Kent Collins has a different idea of the ideal beehive — it involves a lot more wiring.
Collins, along with his partner, Adam Lennox, are the minds behind the Bee Aware hive-monitoring system, a remote sensing system that promises real-time hive feedback to beekeepers. The project is the pinnacle, or “capstone project” of their study in Communications Engineering Technology at Assiniboine Community College (ACC).
The project’s inspiration came after two friends of Collins, Jordan Kulbacki and Tim Kitz, launched 4K Honey outside of Brandon.
“It seemed like they were putting in a lot of hours and a lot of work,” Collins said.
He sat down with Kulbacki and Kitz when it came time for his own capstone project. The two beekeepers suggested that a hive-monitoring system would significantly improve their operation and agreed to work with Collins to help develop such a system.
“Typically, we only visit a yard every one to two weeks,” Kulbacki said in a statement released by ACC. “These devices would give us a way to monitor our hives 24 hours a day, seven days a week. If a hive is having issues, we can find out sooner and do what we can to correct it or save the hive, which saves us both time and money.”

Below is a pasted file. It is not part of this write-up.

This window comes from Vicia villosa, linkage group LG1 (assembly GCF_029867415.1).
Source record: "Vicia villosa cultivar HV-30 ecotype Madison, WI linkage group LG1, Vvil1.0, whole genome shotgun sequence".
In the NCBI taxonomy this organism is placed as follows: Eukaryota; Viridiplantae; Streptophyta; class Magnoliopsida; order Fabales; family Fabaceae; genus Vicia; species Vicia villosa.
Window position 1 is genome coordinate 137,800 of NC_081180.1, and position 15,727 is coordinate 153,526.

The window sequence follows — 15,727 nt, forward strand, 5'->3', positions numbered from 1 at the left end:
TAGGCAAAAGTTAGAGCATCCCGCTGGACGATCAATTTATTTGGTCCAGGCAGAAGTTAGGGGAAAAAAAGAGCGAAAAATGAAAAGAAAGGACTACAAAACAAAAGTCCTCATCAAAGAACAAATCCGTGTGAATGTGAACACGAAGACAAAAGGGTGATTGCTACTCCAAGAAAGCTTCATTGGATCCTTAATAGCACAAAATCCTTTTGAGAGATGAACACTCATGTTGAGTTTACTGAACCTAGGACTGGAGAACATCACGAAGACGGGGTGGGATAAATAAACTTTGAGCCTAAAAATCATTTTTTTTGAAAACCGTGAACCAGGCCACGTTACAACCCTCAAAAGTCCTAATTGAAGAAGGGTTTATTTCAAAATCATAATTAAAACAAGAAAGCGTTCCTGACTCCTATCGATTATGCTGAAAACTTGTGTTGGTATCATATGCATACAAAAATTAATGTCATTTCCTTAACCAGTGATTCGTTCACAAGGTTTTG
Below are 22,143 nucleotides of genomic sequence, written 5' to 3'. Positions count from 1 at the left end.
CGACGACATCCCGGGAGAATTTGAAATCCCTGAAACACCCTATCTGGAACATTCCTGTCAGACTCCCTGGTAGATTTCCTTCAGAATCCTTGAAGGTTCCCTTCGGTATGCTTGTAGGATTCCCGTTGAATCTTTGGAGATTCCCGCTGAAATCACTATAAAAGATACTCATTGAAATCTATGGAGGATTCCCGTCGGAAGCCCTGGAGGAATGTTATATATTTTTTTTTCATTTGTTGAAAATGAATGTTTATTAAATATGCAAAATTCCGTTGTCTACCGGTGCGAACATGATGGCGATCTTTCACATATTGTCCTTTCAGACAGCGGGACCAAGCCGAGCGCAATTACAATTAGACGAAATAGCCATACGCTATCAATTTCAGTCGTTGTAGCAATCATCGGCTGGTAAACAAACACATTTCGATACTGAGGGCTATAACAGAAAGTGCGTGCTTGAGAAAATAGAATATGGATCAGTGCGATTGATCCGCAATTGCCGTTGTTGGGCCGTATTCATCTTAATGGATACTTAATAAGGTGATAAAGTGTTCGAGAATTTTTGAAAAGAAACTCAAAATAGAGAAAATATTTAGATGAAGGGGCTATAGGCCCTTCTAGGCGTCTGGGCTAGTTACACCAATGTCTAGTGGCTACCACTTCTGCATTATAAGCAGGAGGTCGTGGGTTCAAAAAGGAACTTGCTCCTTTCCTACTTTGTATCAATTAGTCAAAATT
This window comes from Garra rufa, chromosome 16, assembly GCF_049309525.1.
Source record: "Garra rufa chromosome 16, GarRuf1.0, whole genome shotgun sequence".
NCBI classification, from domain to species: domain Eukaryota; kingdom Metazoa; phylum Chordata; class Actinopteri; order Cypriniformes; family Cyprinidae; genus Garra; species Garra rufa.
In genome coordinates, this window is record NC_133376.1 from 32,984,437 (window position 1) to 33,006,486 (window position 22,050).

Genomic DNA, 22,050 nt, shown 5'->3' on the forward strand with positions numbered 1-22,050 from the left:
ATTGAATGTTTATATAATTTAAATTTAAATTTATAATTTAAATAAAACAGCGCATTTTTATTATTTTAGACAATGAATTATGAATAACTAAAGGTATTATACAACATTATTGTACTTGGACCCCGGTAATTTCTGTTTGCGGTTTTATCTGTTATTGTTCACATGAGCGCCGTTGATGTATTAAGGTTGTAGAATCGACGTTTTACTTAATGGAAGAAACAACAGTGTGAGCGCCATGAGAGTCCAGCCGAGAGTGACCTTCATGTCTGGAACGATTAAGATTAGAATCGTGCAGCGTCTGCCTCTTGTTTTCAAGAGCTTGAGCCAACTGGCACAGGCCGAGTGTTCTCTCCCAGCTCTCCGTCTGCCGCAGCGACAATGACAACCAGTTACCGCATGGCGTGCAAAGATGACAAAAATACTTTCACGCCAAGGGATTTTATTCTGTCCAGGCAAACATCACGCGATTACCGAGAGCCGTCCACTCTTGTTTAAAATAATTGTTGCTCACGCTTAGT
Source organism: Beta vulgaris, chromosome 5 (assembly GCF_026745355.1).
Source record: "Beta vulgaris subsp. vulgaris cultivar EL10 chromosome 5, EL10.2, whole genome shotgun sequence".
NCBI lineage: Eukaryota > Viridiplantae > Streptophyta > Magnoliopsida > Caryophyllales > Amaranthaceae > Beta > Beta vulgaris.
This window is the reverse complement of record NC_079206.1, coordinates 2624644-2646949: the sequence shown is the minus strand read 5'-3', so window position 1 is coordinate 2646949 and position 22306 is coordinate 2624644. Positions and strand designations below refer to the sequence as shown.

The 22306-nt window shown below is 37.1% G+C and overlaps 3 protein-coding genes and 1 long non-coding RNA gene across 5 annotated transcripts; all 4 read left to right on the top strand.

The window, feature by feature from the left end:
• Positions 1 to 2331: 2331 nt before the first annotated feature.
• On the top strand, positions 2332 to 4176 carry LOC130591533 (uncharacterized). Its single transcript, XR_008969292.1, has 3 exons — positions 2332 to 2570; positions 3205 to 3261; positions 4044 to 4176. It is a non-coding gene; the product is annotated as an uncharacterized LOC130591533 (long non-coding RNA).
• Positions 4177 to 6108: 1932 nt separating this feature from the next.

What is involved?
Collins and Lennox spent two months developing Bee Aware under lab conditions, with Collins focused on the sensors themselves, while Lennox developed the network connecting the system to a farmer’s email or smartphone.
In its current form, the system could monitor 10 hives per yard, reporting data to a central hub up to 10 kilometres away, the pair says.
The finished product integrates four sensors. Basic heat and humidity sensors report the internal conditions of the hive, while a gyroscope detects if a hive is tilting or fallen down.
The owners of 4K Honey say they have previously lost hives when cattle have kicked or knocked them over in winter, exposing the dormant bees. Collins hopes the gyroscope will help address that worry, letting a farmer know immediately that a hive has moved and may need to be rescued.
Collins also hopes that measuring noise will help detect distress early. The system sends an alert when hive noise reaches 65 decibels, a level that Collins says is reflected in the literature for distressed bees.
“Any research that I found is that if the bees are in distress, they make quite a bit of noise,” he said.
The noise sensor got special note after the project was presented to the pair’s instructors. A release from ACC praising the new system argued the noise sensor could tip apiarists off if a hive loses its queen since the bees will, “fan their wings to move air around the hive, hoping to find her scent.”